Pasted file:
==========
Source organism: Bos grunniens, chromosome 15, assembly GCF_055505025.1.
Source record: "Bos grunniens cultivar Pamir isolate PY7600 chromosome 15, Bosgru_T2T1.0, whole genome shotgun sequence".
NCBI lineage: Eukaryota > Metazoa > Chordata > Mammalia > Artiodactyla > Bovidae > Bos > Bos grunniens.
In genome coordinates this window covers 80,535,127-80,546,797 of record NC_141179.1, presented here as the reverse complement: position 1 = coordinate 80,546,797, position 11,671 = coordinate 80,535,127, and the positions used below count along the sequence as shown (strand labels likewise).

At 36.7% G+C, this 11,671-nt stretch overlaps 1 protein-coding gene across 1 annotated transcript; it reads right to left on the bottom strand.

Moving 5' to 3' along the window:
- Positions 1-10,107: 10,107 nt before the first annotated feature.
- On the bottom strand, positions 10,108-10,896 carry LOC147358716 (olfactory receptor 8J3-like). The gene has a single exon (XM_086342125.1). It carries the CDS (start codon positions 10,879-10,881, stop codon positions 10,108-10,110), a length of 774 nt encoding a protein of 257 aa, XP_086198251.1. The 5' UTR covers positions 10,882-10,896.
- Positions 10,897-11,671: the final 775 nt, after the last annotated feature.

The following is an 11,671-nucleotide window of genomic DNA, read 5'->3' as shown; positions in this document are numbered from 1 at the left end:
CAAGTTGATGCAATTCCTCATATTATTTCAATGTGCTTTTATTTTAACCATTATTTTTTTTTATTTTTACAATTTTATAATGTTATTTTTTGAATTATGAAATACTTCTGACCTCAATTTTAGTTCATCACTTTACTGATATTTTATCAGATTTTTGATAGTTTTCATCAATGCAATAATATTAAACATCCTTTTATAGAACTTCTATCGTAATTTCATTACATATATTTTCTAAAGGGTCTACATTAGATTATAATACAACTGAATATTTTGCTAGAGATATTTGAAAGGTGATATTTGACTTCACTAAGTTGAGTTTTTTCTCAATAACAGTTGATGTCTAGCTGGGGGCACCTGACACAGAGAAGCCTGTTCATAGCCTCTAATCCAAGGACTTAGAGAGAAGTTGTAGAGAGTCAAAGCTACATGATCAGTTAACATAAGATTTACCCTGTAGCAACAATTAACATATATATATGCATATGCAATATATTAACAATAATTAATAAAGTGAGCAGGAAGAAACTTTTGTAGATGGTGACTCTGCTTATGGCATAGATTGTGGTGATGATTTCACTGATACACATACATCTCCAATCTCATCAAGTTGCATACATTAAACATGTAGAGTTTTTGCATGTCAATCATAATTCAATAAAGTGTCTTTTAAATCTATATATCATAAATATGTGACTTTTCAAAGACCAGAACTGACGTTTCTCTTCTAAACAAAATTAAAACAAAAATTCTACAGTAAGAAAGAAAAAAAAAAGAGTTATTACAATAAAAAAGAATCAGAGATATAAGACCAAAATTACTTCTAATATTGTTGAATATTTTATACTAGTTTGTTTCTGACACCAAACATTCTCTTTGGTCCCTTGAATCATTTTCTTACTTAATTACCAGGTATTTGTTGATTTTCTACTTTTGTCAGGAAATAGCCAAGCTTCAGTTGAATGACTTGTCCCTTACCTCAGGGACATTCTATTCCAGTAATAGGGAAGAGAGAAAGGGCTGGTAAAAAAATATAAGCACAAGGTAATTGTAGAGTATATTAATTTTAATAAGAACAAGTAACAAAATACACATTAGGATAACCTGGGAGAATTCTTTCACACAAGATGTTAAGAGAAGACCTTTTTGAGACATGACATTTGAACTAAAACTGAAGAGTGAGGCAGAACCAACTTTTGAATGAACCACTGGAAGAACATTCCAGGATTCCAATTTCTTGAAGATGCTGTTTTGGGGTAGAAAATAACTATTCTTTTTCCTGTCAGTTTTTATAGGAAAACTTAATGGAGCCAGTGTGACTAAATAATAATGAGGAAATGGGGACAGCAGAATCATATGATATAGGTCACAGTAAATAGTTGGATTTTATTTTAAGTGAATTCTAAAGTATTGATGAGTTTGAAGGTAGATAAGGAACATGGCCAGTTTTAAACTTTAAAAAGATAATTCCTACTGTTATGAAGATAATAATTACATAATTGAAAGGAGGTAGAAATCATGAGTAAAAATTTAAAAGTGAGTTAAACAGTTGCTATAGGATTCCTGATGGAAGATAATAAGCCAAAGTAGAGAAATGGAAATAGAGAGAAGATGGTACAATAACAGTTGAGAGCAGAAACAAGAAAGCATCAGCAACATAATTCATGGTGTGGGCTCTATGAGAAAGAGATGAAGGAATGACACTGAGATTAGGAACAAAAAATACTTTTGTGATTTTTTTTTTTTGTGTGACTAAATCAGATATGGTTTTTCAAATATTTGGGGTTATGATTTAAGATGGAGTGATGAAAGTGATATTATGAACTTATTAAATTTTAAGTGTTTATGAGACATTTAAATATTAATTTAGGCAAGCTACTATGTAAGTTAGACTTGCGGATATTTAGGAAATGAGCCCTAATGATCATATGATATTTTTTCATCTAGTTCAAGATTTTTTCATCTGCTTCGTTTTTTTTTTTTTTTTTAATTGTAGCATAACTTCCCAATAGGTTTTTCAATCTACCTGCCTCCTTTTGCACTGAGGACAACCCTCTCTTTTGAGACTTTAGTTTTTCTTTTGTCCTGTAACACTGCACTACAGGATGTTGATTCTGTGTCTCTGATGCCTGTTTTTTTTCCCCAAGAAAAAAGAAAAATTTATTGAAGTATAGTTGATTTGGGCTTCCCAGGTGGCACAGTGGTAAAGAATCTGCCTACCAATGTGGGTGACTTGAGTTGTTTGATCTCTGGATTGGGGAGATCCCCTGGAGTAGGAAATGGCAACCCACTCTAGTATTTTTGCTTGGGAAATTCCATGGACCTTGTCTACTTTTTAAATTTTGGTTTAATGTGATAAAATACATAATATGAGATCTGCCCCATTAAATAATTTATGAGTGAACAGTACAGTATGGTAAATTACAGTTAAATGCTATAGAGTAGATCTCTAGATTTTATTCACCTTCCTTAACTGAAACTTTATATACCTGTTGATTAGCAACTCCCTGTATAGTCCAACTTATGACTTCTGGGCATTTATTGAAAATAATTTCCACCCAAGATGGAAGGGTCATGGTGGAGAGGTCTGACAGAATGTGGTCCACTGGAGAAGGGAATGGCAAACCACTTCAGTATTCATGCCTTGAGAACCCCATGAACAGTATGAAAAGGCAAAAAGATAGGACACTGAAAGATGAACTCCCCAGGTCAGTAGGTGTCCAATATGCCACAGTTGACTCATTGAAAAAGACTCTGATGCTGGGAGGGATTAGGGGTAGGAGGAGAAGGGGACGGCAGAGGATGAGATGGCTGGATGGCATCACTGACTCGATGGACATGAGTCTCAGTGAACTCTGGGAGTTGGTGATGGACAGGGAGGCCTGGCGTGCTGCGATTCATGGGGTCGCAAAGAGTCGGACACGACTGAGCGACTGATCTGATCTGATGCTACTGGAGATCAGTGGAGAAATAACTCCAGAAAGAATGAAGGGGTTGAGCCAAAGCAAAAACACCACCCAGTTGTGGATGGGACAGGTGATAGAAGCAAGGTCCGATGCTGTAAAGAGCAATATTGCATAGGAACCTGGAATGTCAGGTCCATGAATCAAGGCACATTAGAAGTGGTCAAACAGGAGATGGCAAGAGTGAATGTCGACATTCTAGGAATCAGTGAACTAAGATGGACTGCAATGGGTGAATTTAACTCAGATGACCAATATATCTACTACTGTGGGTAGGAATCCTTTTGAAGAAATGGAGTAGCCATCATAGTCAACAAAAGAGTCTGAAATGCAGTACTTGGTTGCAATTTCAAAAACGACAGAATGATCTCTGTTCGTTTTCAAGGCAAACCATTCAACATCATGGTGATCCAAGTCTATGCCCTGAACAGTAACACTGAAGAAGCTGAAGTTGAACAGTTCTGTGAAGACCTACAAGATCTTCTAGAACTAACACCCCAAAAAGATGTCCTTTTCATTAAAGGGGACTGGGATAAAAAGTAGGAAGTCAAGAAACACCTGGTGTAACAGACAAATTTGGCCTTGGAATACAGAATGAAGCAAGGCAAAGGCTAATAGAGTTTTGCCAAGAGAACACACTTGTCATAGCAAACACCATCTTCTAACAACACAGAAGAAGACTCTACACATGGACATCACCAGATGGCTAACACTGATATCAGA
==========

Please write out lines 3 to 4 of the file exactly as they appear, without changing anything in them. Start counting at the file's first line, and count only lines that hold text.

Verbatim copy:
NCBI lineage: Eukaryota > Metazoa > Chordata > Mammalia > Artiodactyla > Bovidae > Bos > Bos grunniens.
In genome coordinates this window covers 80,535,127-80,546,797 of record NC_141179.1, presented here as the reverse complement: position 1 = coordinate 80,546,797, position 11,671 = coordinate 80,535,127, and the positions used below count along the sequence as shown (strand labels likewise).